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On Freedom in Christ

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Written by Basil on 05/17/2005 4:30 PM. Filed under:

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Christ is risen! What follows is a Scriptural reflection on freedom in Christ, which often needs to be reframed for converts to Orthodoxy from other Christian traditions. What does this freedom mean? Is it freedom from sin and death? Is it freedom from legalism? Do the Orthodox even know what freedom in Christ is?

It does mean freedom from sin and death, certainly, as “Christ is risen from the dead, trampling death by death, and upon those in the grave bestowing life!” (Paschal troparion-hymn) The law of death, according to many Greek fathers, is the law of sin; we pervert our natural tendency to move towards God because we fear death. Our mortality is the mechanism by which we all inherit original sin. Christ’s Pasch frees us from death and from the power of sin, and we are free indeed.

However, as St. Paul notes, we are not freed to commit more sin.

What shall we say then? Are we to continue in sin that grace may abound? By no means! How can we who died to sin still live in it? Do you not know that all of us who have been baptized into Christ Jesus were baptized into his death? We were buried therefore with him by baptism into death, in order that, just as Christ was raised from the dead by the glory of the Father, we too might walk in newness of life. …Let not sin therefore reign in your mortal bodies, to make you obey their passions. Do not present your members to sin as instruments for unrighteousness, but present yourselves to God as those who have been brought from death to life, and your members to God as instruments for righteousness. For sin will have no dominion over you, since you are not under law but under grace. (Ro 6.1-4,12-14 ESV)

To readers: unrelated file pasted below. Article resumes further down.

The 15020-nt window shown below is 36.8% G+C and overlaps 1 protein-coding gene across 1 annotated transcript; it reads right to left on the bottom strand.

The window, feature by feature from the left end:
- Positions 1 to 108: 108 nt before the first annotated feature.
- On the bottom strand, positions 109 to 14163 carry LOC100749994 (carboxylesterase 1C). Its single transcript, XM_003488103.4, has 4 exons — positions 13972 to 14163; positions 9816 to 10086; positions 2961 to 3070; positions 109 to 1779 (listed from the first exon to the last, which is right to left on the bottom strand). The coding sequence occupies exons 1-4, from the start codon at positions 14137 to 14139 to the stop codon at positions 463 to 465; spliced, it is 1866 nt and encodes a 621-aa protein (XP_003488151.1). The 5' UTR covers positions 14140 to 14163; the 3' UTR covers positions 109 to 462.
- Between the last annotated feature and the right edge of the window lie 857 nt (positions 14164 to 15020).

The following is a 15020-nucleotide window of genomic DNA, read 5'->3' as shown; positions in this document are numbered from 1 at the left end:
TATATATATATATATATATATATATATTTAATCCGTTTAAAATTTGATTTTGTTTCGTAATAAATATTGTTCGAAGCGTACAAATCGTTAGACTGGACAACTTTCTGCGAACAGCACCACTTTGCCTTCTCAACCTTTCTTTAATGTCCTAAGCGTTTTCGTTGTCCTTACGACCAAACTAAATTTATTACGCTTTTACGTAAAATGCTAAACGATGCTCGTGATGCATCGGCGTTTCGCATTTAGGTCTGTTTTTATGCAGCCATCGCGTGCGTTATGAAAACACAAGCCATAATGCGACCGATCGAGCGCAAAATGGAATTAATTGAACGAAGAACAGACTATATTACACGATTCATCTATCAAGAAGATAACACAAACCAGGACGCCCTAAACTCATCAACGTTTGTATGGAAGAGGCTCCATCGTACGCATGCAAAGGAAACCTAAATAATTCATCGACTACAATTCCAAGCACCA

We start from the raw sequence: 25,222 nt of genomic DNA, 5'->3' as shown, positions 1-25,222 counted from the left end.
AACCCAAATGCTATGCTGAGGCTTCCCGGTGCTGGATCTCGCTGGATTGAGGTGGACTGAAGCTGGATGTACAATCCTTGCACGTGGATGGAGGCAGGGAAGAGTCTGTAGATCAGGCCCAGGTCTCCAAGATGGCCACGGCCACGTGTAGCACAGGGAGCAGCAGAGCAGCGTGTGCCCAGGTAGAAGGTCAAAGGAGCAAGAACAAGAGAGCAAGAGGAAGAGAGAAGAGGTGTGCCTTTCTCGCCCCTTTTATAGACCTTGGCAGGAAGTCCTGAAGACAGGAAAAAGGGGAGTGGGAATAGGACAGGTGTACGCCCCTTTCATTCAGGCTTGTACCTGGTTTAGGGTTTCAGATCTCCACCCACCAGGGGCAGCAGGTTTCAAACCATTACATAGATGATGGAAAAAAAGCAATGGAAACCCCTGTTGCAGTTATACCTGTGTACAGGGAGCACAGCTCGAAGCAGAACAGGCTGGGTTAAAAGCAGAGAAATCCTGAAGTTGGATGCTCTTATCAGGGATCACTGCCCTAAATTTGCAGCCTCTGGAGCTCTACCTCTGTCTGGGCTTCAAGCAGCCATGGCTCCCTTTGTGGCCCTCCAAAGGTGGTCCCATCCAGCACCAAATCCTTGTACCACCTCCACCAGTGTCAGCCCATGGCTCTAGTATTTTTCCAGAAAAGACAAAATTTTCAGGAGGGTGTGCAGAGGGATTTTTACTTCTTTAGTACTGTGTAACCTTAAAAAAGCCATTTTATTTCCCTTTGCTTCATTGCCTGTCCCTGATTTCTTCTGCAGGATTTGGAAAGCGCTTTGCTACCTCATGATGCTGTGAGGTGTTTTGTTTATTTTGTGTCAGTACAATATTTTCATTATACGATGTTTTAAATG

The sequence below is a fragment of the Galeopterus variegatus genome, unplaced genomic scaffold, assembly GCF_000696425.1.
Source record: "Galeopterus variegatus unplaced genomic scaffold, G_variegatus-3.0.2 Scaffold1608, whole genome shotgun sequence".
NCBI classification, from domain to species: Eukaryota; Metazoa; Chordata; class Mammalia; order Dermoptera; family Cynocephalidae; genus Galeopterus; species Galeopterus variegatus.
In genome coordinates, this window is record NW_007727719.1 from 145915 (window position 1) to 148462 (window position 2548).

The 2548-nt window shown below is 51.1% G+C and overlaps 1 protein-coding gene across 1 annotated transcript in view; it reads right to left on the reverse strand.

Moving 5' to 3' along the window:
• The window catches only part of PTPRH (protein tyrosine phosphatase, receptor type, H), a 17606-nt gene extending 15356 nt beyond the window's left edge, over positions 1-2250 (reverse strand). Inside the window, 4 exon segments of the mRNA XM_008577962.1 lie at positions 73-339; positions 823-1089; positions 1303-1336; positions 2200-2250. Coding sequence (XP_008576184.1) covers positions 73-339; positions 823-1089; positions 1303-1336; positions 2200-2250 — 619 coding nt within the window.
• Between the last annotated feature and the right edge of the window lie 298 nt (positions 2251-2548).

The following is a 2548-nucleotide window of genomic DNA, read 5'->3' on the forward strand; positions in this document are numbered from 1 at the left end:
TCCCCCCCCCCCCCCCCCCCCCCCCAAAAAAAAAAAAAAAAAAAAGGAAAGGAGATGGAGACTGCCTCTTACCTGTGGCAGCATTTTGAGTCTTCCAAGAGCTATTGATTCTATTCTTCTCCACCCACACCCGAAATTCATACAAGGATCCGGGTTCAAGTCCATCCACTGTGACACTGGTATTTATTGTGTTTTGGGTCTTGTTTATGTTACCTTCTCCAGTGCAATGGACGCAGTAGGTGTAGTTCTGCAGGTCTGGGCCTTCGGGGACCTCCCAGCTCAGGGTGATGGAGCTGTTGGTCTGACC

The Apostle is often misinterpreted as teaching against works. St. Peter notes this tendency early in church history, “There are some things in [St Paul’s letters] that are hard to understand, which the ignorant and unstable twist to their own destruction, as they do the other Scriptures.” (2Pt 3.16 ESV) In fact, St Paul’s teaching revolves around this passage in Ephesians: “For by grace you have been saved through faith. And this is not your own doing; it is the gift of God, not a result of works, so that no one may boast. For we are his workmanship, created in Christ Jesus for good works, which God prepared beforehand, that we should walk in them.” (Ep 2.9-10 ESV) We are saved by grace through faith for good works, because we are his work (Gr. poema).

As a result,

There is therefore now no condemnation for those who are in Christ Jesus. For the law of the Spirit of life has set you free in Christ Jesus from the law of sin and death. For God has done what the law, weakened by the flesh, could not do. By sending his own Son in the likeness of sinful flesh and for sin, he condemned sin in the flesh, in order that the righteous requirement of the law might be fulfilled in us, who walk not according to the flesh but according to the Spirit. For those who live according to the flesh set their minds on the things of the flesh, but those who live according to the Spirit set their minds on the things of the Spirit. To set the mind on the flesh is death, but to set the mind on the Spirit is life and peace. For the mind that is set on the flesh is hostile to God, for it does not submit to God’s law; indeed, it cannot. Those who are in the flesh cannot please God.